Temp worker David Evans has been dreaming of Dr. Alun Kendrick ever since that one transcription job for him, because holy cats, that voice. Swoon. So when his agency offers him a position as Dr. Kendrick’s temporary office manager, David neglects to mention that he’s been permanently banished from offices. Because, forgiveness? Way easier than permission.
Alun Kendrick, former Queen’s Champion of Faerie’s Seelie Court, takes his job as a psychologist for Portland’s supernatural population extremely seriously. Secrecy is paramount: no non-supe can know of their existence. So when a gods-bedamned human shows up to replace his office manager, he intends to send the man packing. It shouldn’t be difficult—in the two hundred years since he was cursed, no human has ever failed to run screaming from his hideous face.
But cheeky David isn’t intimidated, and despite himself, Alun is drawn to David in a way that can only spell disaster: when fae consort with humans, it never ends well. And if the human has secrets of his own? The disaster might be greater than either of them could ever imagine.
This was a fun one. 🙂 David was a mess. He was also quirky, adorably and totally devoted to his unconventional family. He screwed up every job he had and trouble seemed to follow him wherever he went. When he lands a temp job in Alun’s office he is determined to make it work – even though it’s a job that he had no business taking.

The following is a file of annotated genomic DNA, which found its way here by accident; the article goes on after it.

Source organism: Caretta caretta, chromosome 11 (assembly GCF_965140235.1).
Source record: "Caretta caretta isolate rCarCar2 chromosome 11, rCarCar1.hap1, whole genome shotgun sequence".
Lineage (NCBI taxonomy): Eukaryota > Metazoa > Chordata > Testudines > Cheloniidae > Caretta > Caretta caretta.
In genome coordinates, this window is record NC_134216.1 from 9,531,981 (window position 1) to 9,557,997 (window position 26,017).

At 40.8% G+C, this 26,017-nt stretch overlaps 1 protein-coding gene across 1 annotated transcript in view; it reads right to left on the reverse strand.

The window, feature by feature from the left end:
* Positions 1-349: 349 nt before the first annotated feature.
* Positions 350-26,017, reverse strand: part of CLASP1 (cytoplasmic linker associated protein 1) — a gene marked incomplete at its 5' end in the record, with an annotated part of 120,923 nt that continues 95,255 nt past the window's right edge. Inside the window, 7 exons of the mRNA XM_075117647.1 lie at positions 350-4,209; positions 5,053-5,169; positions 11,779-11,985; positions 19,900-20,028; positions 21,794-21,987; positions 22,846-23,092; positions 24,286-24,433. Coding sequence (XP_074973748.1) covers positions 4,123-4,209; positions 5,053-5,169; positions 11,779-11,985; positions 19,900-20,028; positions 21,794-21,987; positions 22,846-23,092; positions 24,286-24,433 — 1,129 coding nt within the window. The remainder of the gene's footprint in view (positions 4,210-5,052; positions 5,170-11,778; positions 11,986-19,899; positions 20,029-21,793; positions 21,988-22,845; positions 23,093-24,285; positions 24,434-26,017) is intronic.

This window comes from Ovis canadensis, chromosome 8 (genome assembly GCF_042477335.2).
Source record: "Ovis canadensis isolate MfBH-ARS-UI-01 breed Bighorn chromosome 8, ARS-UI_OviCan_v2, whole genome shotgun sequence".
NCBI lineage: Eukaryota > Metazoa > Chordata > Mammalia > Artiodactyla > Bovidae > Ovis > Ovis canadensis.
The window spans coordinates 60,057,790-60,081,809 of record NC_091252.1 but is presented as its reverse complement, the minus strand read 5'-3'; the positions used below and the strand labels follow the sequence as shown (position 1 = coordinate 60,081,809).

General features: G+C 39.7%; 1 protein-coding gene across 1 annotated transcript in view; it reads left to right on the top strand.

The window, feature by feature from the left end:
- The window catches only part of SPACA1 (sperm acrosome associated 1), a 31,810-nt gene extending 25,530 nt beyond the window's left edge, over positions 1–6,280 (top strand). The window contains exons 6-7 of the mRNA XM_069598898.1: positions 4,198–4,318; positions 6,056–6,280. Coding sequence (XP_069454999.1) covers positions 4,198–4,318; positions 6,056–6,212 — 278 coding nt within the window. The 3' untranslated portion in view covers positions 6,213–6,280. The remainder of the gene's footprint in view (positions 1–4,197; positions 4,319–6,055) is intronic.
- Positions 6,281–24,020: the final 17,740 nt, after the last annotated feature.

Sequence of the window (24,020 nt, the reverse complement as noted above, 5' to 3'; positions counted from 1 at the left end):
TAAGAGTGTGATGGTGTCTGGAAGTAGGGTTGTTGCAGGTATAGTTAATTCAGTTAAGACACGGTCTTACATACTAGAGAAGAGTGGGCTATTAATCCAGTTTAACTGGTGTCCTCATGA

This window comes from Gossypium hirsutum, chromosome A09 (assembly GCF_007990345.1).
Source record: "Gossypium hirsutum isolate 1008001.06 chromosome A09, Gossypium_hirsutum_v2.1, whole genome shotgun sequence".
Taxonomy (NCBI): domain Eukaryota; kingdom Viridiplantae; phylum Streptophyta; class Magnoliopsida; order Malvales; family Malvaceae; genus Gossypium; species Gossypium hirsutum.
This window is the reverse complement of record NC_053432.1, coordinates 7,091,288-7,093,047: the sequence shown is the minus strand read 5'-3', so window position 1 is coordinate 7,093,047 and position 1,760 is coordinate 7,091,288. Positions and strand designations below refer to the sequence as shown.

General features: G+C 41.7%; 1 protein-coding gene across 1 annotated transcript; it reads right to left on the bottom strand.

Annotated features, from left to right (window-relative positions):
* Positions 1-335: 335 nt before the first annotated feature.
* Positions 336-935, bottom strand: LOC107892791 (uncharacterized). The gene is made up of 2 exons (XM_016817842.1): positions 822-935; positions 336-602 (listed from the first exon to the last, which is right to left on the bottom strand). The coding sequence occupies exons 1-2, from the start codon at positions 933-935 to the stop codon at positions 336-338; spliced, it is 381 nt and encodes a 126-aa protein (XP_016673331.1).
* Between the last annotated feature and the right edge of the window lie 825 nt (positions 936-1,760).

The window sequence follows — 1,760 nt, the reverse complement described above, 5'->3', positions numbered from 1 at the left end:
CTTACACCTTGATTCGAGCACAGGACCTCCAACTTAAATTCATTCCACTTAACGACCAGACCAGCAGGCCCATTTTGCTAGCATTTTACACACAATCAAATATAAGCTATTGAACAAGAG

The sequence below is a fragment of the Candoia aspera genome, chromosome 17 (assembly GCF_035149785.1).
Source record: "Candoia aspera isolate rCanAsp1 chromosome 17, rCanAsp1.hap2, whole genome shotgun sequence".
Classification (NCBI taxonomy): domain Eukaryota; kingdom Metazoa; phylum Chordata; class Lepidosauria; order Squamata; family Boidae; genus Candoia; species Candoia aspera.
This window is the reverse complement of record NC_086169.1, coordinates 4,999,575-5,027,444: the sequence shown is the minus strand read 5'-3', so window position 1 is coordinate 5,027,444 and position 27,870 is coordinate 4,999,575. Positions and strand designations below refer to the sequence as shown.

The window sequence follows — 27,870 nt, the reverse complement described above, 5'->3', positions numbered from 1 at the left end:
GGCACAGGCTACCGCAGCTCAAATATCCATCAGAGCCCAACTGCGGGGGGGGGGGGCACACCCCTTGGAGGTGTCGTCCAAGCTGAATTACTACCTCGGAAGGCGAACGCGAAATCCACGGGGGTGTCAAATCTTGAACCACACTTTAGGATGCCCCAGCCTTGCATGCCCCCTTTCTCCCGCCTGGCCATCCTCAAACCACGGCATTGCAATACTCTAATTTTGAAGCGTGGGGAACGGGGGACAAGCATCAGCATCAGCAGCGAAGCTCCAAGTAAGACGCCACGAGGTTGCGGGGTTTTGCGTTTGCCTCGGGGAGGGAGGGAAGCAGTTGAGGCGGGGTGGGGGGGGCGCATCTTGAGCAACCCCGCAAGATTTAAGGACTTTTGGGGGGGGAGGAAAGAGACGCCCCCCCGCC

Alun was cursed and he knew it was totally deserved. The fact that David was determined to stick around regardless of how hard Alun tried to push him away was just one of the reasons why he was inexplicably attracted to David. None of it made any sense at all to Alun. But then, nothing is ever what it seems. By the time both David and Alun figured out what was really going on, it was almost too late.
This was a great start to the Fae Out of Water series. The fact that readers were introduced to both of Alun’s brothers just made me want to get to know them better ASAP. Good thing I don’t have long to wait for Mal (The Druid Next Door) or Gareth’s (Bad Boy’s Bard) books. I’m not sure if they will be quite as entertaining as Cutie & the Beast. Mal pushed all of Alun’s buttons and was a shameless flirt, but Gareth has a fair amount of baggage and a pretty hefty chip on his shoulder. Regardless, I’m pretty sure that this series is going to be extremely interesting.